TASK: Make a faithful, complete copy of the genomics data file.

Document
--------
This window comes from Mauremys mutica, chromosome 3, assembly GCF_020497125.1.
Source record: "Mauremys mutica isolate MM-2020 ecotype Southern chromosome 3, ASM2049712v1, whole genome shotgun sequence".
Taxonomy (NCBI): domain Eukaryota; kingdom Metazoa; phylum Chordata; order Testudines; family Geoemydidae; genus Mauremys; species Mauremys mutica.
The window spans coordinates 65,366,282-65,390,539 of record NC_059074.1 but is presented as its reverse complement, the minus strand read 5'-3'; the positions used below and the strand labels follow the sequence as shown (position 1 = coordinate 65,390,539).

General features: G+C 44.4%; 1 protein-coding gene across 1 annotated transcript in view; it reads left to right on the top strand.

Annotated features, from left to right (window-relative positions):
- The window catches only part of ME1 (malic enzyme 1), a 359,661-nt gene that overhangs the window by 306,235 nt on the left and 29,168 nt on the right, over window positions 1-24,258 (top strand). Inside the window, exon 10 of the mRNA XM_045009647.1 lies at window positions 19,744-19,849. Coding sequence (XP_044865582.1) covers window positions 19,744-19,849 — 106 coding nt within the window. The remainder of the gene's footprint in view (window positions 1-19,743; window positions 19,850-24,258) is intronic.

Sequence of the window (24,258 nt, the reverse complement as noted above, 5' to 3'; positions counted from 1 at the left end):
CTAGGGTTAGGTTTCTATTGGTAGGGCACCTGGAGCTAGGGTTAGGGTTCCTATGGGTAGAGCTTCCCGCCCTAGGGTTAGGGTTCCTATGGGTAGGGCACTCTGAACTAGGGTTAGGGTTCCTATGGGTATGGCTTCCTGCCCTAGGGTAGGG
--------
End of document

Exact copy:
This window comes from Mauremys mutica, chromosome 3, assembly GCF_020497125.1.
Source record: "Mauremys mutica isolate MM-2020 ecotype Southern chromosome 3, ASM2049712v1, whole genome shotgun sequence".
Taxonomy (NCBI): domain Eukaryota; kingdom Metazoa; phylum Chordata; order Testudines; family Geoemydidae; genus Mauremys; species Mauremys mutica.
The window spans coordinates 65,366,282-65,390,539 of record NC_059074.1 but is presented as its reverse complement, the minus strand read 5'-3'; the positions used below and the strand labels follow the sequence as shown (position 1 = coordinate 65,390,539).

General features: G+C 44.4%; 1 protein-coding gene across 1 annotated transcript in view; it reads left to right on the top strand.

Annotated features, from left to right (window-relative positions):
- The window catches only part of ME1 (malic enzyme 1), a 359,661-nt gene that overhangs the window by 306,235 nt on the left and 29,168 nt on the right, over window positions 1-24,258 (top strand). Inside the window, exon 10 of the mRNA XM_045009647.1 lies at window positions 19,744-19,849. Coding sequence (XP_044865582.1) covers window positions 19,744-19,849 — 106 coding nt within the window. The remainder of the gene's footprint in view (window positions 1-19,743; window positions 19,850-24,258) is intronic.

Sequence of the window (24,258 nt, the reverse complement as noted above, 5' to 3'; positions counted from 1 at the left end):
CTAGGGTTAGGTTTCTATTGGTAGGGCACCTGGAGCTAGGGTTAGGGTTCCTATGGGTAGAGCTTCCCGCCCTAGGGTTAGGGTTCCTATGGGTAGGGCACTCTGAACTAGGGTTAGGGTTCCTATGGGTATGGCTTCCTGCCCTAGGGTAGGG